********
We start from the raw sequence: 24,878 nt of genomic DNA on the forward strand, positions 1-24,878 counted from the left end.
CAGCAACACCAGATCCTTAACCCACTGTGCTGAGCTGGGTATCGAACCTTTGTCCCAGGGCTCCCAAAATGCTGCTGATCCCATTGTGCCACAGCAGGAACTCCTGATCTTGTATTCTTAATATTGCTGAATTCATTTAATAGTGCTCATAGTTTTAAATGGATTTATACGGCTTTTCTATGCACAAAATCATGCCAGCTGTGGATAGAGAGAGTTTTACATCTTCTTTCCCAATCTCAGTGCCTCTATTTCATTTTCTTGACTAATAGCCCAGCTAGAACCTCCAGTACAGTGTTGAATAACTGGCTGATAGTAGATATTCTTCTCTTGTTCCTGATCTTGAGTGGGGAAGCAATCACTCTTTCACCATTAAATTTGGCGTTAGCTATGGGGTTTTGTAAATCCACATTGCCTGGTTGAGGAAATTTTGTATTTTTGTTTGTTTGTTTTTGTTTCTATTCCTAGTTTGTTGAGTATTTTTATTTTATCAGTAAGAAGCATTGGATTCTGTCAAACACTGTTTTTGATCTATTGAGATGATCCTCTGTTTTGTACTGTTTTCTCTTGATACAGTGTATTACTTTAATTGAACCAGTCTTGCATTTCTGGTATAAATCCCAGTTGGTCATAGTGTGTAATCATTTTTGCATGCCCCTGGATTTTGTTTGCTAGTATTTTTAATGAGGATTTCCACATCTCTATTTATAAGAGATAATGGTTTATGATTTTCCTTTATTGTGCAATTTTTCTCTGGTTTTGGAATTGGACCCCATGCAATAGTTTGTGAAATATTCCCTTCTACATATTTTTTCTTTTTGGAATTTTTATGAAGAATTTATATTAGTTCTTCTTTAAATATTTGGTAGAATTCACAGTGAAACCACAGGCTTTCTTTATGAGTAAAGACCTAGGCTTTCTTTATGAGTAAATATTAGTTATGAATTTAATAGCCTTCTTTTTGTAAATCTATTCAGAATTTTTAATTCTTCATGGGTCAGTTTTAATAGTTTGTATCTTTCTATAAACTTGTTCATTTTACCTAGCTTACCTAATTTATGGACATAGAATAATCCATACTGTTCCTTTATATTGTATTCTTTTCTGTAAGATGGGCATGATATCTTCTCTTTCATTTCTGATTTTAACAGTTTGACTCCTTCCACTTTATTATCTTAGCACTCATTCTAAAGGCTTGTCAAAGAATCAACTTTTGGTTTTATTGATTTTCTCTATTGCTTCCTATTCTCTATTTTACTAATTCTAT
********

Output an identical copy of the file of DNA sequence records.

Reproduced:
We start from the raw sequence: 24,878 nt of genomic DNA on the forward strand, positions 1-24,878 counted from the left end.
CAGCAACACCAGATCCTTAACCCACTGTGCTGAGCTGGGTATCGAACCTTTGTCCCAGGGCTCCCAAAATGCTGCTGATCCCATTGTGCCACAGCAGGAACTCCTGATCTTGTATTCTTAATATTGCTGAATTCATTTAATAGTGCTCATAGTTTTAAATGGATTTATACGGCTTTTCTATGCACAAAATCATGCCAGCTGTGGATAGAGAGAGTTTTACATCTTCTTTCCCAATCTCAGTGCCTCTATTTCATTTTCTTGACTAATAGCCCAGCTAGAACCTCCAGTACAGTGTTGAATAACTGGCTGATAGTAGATATTCTTCTCTTGTTCCTGATCTTGAGTGGGGAAGCAATCACTCTTTCACCATTAAATTTGGCGTTAGCTATGGGGTTTTGTAAATCCACATTGCCTGGTTGAGGAAATTTTGTATTTTTGTTTGTTTGTTTTTGTTTCTATTCCTAGTTTGTTGAGTATTTTTATTTTATCAGTAAGAAGCATTGGATTCTGTCAAACACTGTTTTTGATCTATTGAGATGATCCTCTGTTTTGTACTGTTTTCTCTTGATACAGTGTATTACTTTAATTGAACCAGTCTTGCATTTCTGGTATAAATCCCAGTTGGTCATAGTGTGTAATCATTTTTGCATGCCCCTGGATTTTGTTTGCTAGTATTTTTAATGAGGATTTCCACATCTCTATTTATAAGAGATAATGGTTTATGATTTTCCTTTATTGTGCAATTTTTCTCTGGTTTTGGAATTGGACCCCATGCAATAGTTTGTGAAATATTCCCTTCTACATATTTTTTCTTTTTGGAATTTTTATGAAGAATTTATATTAGTTCTTCTTTAAATATTTGGTAGAATTCACAGTGAAACCACAGGCTTTCTTTATGAGTAAAGACCTAGGCTTTCTTTATGAGTAAATATTAGTTATGAATTTAATAGCCTTCTTTTTGTAAATCTATTCAGAATTTTTAATTCTTCATGGGTCAGTTTTAATAGTTTGTATCTTTCTATAAACTTGTTCATTTTACCTAGCTTACCTAATTTATGGACATAGAATAATCCATACTGTTCCTTTATATTGTATTCTTTTCTGTAAGATGGGCATGATATCTTCTCTTTCATTTCTGATTTTAACAGTTTGACTCCTTCCACTTTATTATCTTAGCACTCATTCTAAAGGCTTGTCAAAGAATCAACTTTTGGTTTTATTGATTTTCTCTATTGCTTCCTATTCTCTATTTTACTAATTCTAT